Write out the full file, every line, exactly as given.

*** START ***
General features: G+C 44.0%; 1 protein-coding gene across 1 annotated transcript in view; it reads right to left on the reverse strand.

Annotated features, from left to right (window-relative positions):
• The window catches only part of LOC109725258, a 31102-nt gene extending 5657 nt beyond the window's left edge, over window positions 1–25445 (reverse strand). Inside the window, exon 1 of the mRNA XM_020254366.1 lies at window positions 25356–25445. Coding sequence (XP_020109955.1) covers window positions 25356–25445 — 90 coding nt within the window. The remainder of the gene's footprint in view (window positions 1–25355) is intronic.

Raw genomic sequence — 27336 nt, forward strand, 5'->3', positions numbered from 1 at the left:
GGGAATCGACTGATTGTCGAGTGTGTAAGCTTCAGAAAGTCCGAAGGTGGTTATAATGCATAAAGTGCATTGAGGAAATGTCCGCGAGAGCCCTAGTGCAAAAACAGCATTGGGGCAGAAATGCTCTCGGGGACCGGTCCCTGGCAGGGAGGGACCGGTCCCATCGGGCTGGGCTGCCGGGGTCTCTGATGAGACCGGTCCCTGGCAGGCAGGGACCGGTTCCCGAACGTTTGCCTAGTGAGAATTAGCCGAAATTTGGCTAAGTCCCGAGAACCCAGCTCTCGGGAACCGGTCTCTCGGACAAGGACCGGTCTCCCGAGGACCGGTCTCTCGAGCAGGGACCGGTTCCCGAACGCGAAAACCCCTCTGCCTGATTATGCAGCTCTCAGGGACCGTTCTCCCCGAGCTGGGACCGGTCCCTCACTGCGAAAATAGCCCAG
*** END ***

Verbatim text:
General features: G+C 44.0%; 1 protein-coding gene across 1 annotated transcript in view; it reads right to left on the reverse strand.

Annotated features, from left to right (window-relative positions):
• The window catches only part of LOC109725258, a 31102-nt gene extending 5657 nt beyond the window's left edge, over window positions 1–25445 (reverse strand). Inside the window, exon 1 of the mRNA XM_020254366.1 lies at window positions 25356–25445. Coding sequence (XP_020109955.1) covers window positions 25356–25445 — 90 coding nt within the window. The remainder of the gene's footprint in view (window positions 1–25355) is intronic.

Raw genomic sequence — 27336 nt, forward strand, 5'->3', positions numbered from 1 at the left:
GGGAATCGACTGATTGTCGAGTGTGTAAGCTTCAGAAAGTCCGAAGGTGGTTATAATGCATAAAGTGCATTGAGGAAATGTCCGCGAGAGCCCTAGTGCAAAAACAGCATTGGGGCAGAAATGCTCTCGGGGACCGGTCCCTGGCAGGGAGGGACCGGTCCCATCGGGCTGGGCTGCCGGGGTCTCTGATGAGACCGGTCCCTGGCAGGCAGGGACCGGTTCCCGAACGTTTGCCTAGTGAGAATTAGCCGAAATTTGGCTAAGTCCCGAGAACCCAGCTCTCGGGAACCGGTCTCTCGGACAAGGACCGGTCTCCCGAGGACCGGTCTCTCGAGCAGGGACCGGTTCCCGAACGCGAAAACCCCTCTGCCTGATTATGCAGCTCTCAGGGACCGTTCTCCCCGAGCTGGGACCGGTCCCTCACTGCGAAAATAGCCCAG